I left Mary soon after 5 and just before sunrise. The cycling was perfect with a quiet road and moderate temperatures. The UNESCO site of Merv was certainly worth visiting and as the buildings are somewhat spread out, it was ideal on a bike. At 7am there was also nobody around including ticket sellers!) and I had the place to myself. The road through the oasis is perfect asphalt and the lush greenery contrasts with the desert around it.
After a quick breakfast in Bayramly, It was time to continue. The main road is in reasonable condition and wide so the few passing cars and trucks were no issue.
The fun cycling experience however soon ended as I reached the desert again. A strong headwind kicked up which made the going really tough and by this time the sun was beating down intensely. I checked the Garmin and the temperature was reading 50.5C and it was still only 10:45. The wind could only be compared to a hot hair dryer and to make things more unpleasant, fine grains of sand were being blasted into me. My body was totally dry as any sweat was immediately being evaported. I had drunk over 2 liters of water in the last hour and still I was gulping continually more.
I took shelter with some watermelon sellers at the side of the road who offered me unlimited supplies of their wares. They told me the town I was aiming for was now just 5km away.
Being aware that it was not going to get any cooler, I headed off back into the wind. The next 7km (not the promised 5!) were some of the toughest I can remember and I needed 2 stops before I reached the sanctuary of an air conditioned truck stop. Above the restaurant were large rooms with mats and pillows on the floor where you could lie down. The air conditioners ran continuously which was typical here as people do not pay for their electricity. My hosts in Ashgabat had also continually left their lights on inside.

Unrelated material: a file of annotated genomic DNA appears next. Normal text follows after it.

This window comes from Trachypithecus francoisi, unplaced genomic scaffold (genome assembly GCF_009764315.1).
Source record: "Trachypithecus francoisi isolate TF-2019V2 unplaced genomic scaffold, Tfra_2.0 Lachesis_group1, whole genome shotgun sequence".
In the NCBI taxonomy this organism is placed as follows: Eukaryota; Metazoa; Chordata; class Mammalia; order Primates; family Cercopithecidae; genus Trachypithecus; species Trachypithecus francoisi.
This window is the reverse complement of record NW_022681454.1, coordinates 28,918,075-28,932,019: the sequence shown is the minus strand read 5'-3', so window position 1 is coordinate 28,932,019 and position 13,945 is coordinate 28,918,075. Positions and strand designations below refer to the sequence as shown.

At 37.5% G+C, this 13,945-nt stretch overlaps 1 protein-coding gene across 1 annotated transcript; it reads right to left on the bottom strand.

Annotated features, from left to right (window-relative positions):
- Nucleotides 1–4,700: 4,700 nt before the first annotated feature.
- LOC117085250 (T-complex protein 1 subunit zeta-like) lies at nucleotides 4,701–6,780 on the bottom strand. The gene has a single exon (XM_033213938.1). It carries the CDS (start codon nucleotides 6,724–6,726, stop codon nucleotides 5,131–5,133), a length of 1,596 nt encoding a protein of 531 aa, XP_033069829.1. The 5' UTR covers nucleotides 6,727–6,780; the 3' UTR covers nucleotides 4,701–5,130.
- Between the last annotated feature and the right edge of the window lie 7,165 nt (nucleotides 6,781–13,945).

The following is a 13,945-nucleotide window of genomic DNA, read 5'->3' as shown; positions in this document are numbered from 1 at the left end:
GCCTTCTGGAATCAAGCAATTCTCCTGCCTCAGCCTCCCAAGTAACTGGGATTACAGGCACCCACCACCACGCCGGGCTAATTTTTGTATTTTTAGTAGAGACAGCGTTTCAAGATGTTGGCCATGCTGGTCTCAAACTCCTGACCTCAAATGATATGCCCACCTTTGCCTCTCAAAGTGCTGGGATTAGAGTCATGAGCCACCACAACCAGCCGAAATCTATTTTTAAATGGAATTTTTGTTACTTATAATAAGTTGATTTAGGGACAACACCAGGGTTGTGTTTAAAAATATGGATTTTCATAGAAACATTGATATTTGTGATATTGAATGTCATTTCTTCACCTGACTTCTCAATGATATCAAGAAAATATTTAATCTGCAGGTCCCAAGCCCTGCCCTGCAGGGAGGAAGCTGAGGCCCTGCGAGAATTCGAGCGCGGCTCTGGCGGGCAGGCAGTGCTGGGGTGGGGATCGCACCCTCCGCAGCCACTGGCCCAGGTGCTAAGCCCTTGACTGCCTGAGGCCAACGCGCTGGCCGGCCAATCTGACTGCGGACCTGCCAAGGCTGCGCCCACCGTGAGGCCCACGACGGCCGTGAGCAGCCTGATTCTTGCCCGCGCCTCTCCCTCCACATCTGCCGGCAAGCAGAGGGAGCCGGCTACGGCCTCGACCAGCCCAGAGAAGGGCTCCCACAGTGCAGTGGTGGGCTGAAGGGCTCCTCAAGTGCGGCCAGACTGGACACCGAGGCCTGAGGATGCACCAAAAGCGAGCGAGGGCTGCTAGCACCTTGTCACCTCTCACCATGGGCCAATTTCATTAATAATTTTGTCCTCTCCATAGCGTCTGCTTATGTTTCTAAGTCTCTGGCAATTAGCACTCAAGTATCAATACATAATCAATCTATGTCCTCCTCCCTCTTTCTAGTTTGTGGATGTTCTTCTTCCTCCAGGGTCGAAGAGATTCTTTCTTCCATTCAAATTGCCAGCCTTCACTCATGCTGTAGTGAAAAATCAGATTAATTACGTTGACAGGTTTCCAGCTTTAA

The break was perfect and the restaurant offered some decent soup, bread and melon. It was mid afternoon and I had 2 days left on my transit visa. The wind was still blowing and even to walk outside to the toilet was a painful experience. The family running the truck stop took me as a guest and we drank tea in their special super air conditioned room. Conversation was in russian thanks to my small travel dictionary. I assessed the options and realised that other than riding through the night, the remaining 250km were not going to be possible by bike in the remaining time in these conditions. The owner hooked me up with a truck and so my onward travel plans were now sorted.
I expected to the trip to Turkmenabat to be around 3 hours by truck, but the lift turned into an all night epic journey. I had the luxury of the bed behind the 2 drivers in the cab. Except for the lack of air conditioning and my sweaty body sticking to the mattress this was comfortable enough. We were fully loaded with bottles of coca cola which must have been too much for the truck. We drove at a maximum of 35km/hr and every few minutes the hazard warning lights were turned on and the co driver got out his torch to check the bulging sides to ensure no cargo was being lost. We then had a longer break due to collapsed suspension. “Machine broken” the Turmen driver told me. This was turning into quite a desert adventure but probably just daily business for these guys.
Finally after an hour or so of wrenching and a further few hours driving, we arrived in Turkmenabat just as the sun was rising. Turkmenabat is a fairly large (for Turkmenistan) city and spread out. After being refused to get a room at the hotel there, I jumped in a taxi (all Turkmen drivers are unofficial taxis) and headed to the border. The desert, wind and sand had really broken me. The sky was clear and it was setting up to be another baking hot day.